A true understanding and experience of the Truth must lead to this. I say again that a man who can speak about these things dispassionately has no right whatsover to be in a pulpit; and should never be allowed to enter one.

What is the chief end of preaching? I like to think it is this. It is to give men and women a sense of God and His presence.

Martyn Lloyd Jones, Preaching and Preachers, 1985, p.97

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Reading a sermon is not preaching

December 4, 2011

There is the sermon, a sermon which he has prepared; and then there is the ‘act’ of delivering this sermon. Another way of stating it is this. A man came – I think it was actually in Philadelphia – on one occasion to hear the great George Whitefield and asked if he might print his sermons. Whitefield gave this reply: ‘Well, I have no inherent objection, if you like, but you will never be able to put on the printed page the lightning and thunder.’ That is the distinction – the sermon, and ‘the lightning and thunder.’ To Whitefield this was of very great importance, and it should be of very great importance to all preachers, as I hope to show. You can put the sermon into print, but not the lightning and thunder. That comes into the act of preaching and cannot be put into print. Indeed it almost baffles the descriptive powers of the best reporters.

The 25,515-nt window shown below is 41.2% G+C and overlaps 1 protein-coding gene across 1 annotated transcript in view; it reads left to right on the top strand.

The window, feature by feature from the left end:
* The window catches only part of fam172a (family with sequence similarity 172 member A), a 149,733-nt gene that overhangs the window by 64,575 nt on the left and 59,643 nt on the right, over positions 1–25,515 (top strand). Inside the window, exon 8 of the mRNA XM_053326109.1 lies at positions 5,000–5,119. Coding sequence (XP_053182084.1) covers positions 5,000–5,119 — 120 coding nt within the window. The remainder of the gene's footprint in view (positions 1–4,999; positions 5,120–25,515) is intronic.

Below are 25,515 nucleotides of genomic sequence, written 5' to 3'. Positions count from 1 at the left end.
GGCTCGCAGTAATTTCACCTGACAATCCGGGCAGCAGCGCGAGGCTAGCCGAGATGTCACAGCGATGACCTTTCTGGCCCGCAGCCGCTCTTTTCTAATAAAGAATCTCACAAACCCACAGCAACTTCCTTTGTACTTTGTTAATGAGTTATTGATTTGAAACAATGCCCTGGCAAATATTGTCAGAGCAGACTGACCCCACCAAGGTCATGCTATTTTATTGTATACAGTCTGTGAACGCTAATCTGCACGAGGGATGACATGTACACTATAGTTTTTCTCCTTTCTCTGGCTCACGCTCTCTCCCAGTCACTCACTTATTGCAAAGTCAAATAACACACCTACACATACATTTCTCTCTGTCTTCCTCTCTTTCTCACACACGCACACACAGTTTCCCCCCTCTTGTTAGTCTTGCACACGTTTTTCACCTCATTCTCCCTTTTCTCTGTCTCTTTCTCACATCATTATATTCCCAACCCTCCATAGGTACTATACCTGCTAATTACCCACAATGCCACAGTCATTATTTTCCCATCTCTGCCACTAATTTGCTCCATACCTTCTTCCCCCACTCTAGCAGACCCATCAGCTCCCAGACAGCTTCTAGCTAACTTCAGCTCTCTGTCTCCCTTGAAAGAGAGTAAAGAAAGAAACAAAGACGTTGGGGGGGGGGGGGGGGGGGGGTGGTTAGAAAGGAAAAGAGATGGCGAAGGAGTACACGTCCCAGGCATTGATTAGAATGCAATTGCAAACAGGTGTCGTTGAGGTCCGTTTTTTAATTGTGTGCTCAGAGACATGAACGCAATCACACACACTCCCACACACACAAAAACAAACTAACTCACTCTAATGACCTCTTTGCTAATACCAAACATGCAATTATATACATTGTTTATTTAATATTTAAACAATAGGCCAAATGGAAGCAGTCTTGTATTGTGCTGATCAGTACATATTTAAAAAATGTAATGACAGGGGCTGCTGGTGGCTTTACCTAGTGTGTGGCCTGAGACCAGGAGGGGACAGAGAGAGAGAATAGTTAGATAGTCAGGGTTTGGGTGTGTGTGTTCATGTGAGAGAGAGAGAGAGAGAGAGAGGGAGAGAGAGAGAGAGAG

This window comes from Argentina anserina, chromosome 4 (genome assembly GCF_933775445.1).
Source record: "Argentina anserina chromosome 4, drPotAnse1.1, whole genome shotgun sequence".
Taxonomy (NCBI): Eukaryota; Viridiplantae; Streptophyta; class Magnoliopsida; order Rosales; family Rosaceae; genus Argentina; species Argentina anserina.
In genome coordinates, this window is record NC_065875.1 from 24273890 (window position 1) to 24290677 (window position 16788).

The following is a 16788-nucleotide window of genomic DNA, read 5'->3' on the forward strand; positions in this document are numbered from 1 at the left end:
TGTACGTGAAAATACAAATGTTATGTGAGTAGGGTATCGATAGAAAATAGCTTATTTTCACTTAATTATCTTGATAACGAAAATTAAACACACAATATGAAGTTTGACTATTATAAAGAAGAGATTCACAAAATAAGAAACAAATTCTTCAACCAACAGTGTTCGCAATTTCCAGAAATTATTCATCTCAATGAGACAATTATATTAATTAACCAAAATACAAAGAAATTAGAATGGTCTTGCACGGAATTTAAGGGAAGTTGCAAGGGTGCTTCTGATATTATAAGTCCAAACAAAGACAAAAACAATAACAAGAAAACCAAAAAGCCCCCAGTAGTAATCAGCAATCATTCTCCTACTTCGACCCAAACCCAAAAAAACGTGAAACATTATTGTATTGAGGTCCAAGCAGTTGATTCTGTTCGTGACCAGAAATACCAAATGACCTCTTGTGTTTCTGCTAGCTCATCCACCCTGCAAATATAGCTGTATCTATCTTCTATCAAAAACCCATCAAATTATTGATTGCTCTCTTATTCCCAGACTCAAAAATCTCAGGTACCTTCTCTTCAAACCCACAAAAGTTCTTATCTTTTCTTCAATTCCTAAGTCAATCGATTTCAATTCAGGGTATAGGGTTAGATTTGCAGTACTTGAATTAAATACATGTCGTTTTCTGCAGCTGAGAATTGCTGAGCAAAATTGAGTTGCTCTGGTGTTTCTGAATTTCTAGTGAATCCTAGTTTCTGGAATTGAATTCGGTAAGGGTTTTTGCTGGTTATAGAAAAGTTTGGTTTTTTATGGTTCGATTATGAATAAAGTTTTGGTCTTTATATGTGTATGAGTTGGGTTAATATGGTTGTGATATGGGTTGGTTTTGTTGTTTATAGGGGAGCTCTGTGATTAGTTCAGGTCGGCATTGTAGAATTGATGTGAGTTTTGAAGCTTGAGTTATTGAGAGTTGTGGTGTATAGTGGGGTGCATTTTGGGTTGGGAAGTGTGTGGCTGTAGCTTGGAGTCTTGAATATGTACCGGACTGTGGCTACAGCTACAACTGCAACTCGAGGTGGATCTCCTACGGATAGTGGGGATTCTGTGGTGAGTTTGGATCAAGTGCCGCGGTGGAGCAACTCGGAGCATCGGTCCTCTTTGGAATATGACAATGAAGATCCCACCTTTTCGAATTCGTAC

D. Martyn Lloyd-Jones, Preaching and Preachers (Grand Rapids: Zondervan, 1971), 58.